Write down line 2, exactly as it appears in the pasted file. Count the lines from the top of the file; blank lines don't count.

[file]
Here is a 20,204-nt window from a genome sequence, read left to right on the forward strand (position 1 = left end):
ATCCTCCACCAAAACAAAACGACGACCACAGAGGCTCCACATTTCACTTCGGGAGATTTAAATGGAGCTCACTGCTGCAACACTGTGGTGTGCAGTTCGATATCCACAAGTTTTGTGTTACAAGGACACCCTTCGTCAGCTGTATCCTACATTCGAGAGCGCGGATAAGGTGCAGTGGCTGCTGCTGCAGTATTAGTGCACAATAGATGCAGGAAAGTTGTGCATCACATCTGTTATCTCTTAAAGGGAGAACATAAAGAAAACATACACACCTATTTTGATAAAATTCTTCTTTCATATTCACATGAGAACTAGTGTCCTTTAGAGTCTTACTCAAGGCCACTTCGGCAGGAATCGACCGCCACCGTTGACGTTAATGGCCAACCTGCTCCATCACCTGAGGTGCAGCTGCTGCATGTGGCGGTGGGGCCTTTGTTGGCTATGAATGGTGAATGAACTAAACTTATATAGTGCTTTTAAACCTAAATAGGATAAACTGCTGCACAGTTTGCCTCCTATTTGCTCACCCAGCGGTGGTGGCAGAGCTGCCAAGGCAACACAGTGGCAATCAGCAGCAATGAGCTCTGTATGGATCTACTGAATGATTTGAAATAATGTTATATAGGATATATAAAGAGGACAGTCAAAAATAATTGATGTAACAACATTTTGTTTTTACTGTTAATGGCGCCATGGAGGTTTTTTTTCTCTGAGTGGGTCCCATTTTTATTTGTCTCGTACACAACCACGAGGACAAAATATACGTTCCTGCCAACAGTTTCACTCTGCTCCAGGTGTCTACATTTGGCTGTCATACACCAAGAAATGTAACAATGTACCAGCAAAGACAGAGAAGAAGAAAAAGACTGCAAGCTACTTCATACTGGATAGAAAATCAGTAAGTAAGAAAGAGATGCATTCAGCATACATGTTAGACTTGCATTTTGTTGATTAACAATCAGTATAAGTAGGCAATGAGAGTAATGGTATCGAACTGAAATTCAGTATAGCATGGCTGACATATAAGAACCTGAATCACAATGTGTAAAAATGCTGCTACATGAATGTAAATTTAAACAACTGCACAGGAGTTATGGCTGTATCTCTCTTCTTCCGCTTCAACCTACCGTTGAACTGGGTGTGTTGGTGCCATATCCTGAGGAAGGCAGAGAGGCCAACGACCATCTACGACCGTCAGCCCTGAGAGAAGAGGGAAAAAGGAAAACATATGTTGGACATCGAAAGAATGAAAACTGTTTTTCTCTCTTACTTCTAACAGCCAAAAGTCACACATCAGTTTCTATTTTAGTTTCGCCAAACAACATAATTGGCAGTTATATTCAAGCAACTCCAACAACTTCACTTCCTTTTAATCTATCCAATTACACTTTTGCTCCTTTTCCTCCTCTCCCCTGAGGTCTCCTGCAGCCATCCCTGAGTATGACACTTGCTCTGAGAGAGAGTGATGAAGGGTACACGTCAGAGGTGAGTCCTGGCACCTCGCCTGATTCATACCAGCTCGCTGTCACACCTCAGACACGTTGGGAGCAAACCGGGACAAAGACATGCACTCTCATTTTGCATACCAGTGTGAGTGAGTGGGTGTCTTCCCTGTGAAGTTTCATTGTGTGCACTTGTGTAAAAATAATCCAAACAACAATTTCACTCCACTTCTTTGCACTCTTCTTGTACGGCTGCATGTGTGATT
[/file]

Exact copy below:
ATCCTCCACCAAAACAAAACGACGACCACAGAGGCTCCACATTTCACTTCGGGAGATTTAAATGGAGCTCACTGCTGCAACACTGTGGTGTGCAGTTCGATATCCACAAGTTTTGTGTTACAAGGACACCCTTCGTCAGCTGTATCCTACATTCGAGAGCGCGGATAAGGTGCAGTGGCTGCTGCTGCAGTATTAGTGCACAATAGATGCAGGAAAGTTGTGCATCACATCTGTTATCTCTTAAAGGGAGAACATAAAGAAAACATACACACCTATTTTGATAAAATTCTTCTTTCATATTCACATGAGAACTAGTGTCCTTTAGAGTCTTACTCAAGGCCACTTCGGCAGGAATCGACCGCCACCGTTGACGTTAATGGCCAACCTGCTCCATCACCTGAGGTGCAGCTGCTGCATGTGGCGGTGGGGCCTTTGTTGGCTATGAATGGTGAATGAACTAAACTTATATAGTGCTTTTAAACCTAAATAGGATAAACTGCTGCACAGTTTGCCTCCTATTTGCTCACCCAGCGGTGGTGGCAGAGCTGCCAAGGCAACACAGTGGCAATCAGCAGCAATGAGCTCTGTATGGATCTACTGAATGATTTGAAATAATGTTATATAGGATATATAAAGAGGACAGTCAAAAATAATTGATGTAACAACATTTTGTTTTTACTGTTAATGGCGCCATGGAGGTTTTTTTTCTCTGAGTGGGTCCCATTTTTATTTGTCTCGTACACAACCACGAGGACAAAATATACGTTCCTGCCAACAGTTTCACTCTGCTCCAGGTGTCTACATTTGGCTGTCATACACCAAGAAATGTAACAATGTACCAGCAAAGACAGAGAAGAAGAAAAAGACTGCAAGCTACTTCATACTGGATAGAAAATCAGTAAGTAAGAAAGAGATGCATTCAGCATACATGTTAGACTTGCATTTTGTTGATTAACAATCAGTATAAGTAGGCAATGAGAGTAATGGTATCGAACTGAAATTCAGTATAGCATGGCTGACATATAAGAACCTGAATCACAATGTGTAAAAATGCTGCTACATGAATGTAAATTTAAACAACTGCACAGGAGTTATGGCTGTATCTCTCTTCTTCCGCTTCAACCTACCGTTGAACTGGGTGTGTTGGTGCCATATCCTGAGGAAGGCAGAGAGGCCAACGACCATCTACGACCGTCAGCCCTGAGAGAAGAGGGAAAAAGGAAAACATATGTTGGACATCGAAAGAATGAAAACTGTTTTTCTCTCTTACTTCTAACAGCCAAAAGTCACACATCAGTTTCTATTTTAGTTTCGCCAAACAACATAATTGGCAGTTATATTCAAGCAACTCCAACAACTTCACTTCCTTTTAATCTATCCAATTACACTTTTGCTCCTTTTCCTCCTCTCCCCTGAGGTCTCCTGCAGCCATCCCTGAGTATGACACTTGCTCTGAGAGAGAGTGATGAAGGGTACACGTCAGAGGTGAGTCCTGGCACCTCGCCTGATTCATACCAGCTCGCTGTCACACCTCAGACACGTTGGGAGCAAACCGGGACAAAGACATGCACTCTCATTTTGCATACCAGTGTGAGTGAGTGGGTGTCTTCCCTGTGAAGTTTCATTGTGTGCACTTGTGTAAAAATAATCCAAACAACAATTTCACTCCACTTCTTTGCACTCTTCTTGTACGGCTGCATGTGTGATT